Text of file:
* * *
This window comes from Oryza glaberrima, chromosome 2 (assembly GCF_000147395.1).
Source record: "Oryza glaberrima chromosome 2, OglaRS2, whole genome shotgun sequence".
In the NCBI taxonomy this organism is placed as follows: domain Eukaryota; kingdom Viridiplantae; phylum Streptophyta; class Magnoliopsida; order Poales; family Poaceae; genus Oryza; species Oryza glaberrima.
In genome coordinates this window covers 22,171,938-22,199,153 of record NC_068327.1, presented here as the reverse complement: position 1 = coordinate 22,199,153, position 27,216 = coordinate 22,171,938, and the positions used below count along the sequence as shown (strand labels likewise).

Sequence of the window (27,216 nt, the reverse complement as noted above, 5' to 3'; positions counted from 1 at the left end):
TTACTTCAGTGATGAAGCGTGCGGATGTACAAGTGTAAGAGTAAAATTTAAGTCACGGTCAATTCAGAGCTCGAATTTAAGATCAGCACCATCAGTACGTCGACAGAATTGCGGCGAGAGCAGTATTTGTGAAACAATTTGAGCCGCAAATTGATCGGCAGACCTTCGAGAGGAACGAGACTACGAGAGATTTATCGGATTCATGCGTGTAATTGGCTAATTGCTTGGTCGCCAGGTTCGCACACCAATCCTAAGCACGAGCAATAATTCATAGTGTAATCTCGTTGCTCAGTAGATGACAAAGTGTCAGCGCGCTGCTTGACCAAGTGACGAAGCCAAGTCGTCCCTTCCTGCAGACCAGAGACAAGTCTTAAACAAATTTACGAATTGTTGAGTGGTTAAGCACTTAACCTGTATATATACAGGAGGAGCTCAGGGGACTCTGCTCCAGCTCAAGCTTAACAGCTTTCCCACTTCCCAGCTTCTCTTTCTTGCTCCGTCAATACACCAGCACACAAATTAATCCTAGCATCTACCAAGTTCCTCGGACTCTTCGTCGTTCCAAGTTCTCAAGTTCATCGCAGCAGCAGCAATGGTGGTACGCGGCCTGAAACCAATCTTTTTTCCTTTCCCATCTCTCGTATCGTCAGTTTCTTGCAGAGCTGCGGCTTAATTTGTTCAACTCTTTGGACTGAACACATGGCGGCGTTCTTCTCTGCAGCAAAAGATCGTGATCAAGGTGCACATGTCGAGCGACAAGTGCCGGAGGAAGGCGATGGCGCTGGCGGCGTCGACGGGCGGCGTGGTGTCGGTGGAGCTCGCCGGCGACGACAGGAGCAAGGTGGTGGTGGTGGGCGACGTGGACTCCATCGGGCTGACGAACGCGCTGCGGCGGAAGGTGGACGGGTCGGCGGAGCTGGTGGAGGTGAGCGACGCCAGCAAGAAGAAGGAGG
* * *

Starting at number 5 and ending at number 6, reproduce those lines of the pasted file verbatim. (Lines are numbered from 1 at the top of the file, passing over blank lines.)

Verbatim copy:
Sequence of the window (27,216 nt, the reverse complement as noted above, 5' to 3'; positions counted from 1 at the left end):
TTACTTCAGTGATGAAGCGTGCGGATGTACAAGTGTAAGAGTAAAATTTAAGTCACGGTCAATTCAGAGCTCGAATTTAAGATCAGCACCATCAGTACGTCGACAGAATTGCGGCGAGAGCAGTATTTGTGAAACAATTTGAGCCGCAAATTGATCGGCAGACCTTCGAGAGGAACGAGACTACGAGAGATTTATCGGATTCATGCGTGTAATTGGCTAATTGCTTGGTCGCCAGGTTCGCACACCAATCCTAAGCACGAGCAATAATTCATAGTGTAATCTCGTTGCTCAGTAGATGACAAAGTGTCAGCGCGCTGCTTGACCAAGTGACGAAGCCAAGTCGTCCCTTCCTGCAGACCAGAGACAAGTCTTAAACAAATTTACGAATTGTTGAGTGGTTAAGCACTTAACCTGTATATATACAGGAGGAGCTCAGGGGACTCTGCTCCAGCTCAAGCTTAACAGCTTTCCCACTTCCCAGCTTCTCTTTCTTGCTCCGTCAATACACCAGCACACAAATTAATCCTAGCATCTACCAAGTTCCTCGGACTCTTCGTCGTTCCAAGTTCTCAAGTTCATCGCAGCAGCAGCAATGGTGGTACGCGGCCTGAAACCAATCTTTTTTCCTTTCCCATCTCTCGTATCGTCAGTTTCTTGCAGAGCTGCGGCTTAATTTGTTCAACTCTTTGGACTGAACACATGGCGGCGTTCTTCTCTGCAGCAAAAGATCGTGATCAAGGTGCACATGTCGAGCGACAAGTGCCGGAGGAAGGCGATGGCGCTGGCGGCGTCGACGGGCGGCGTGGTGTCGGTGGAGCTCGCCGGCGACGACAGGAGCAAGGTGGTGGTGGTGGGCGACGTGGACTCCATCGGGCTGACGAACGCGCTGCGGCGGAAGGTGGACGGGTCGGCGGAGCTGGTGGAGGTGAGCGACGCCAGCAAGAAGAAGGAGG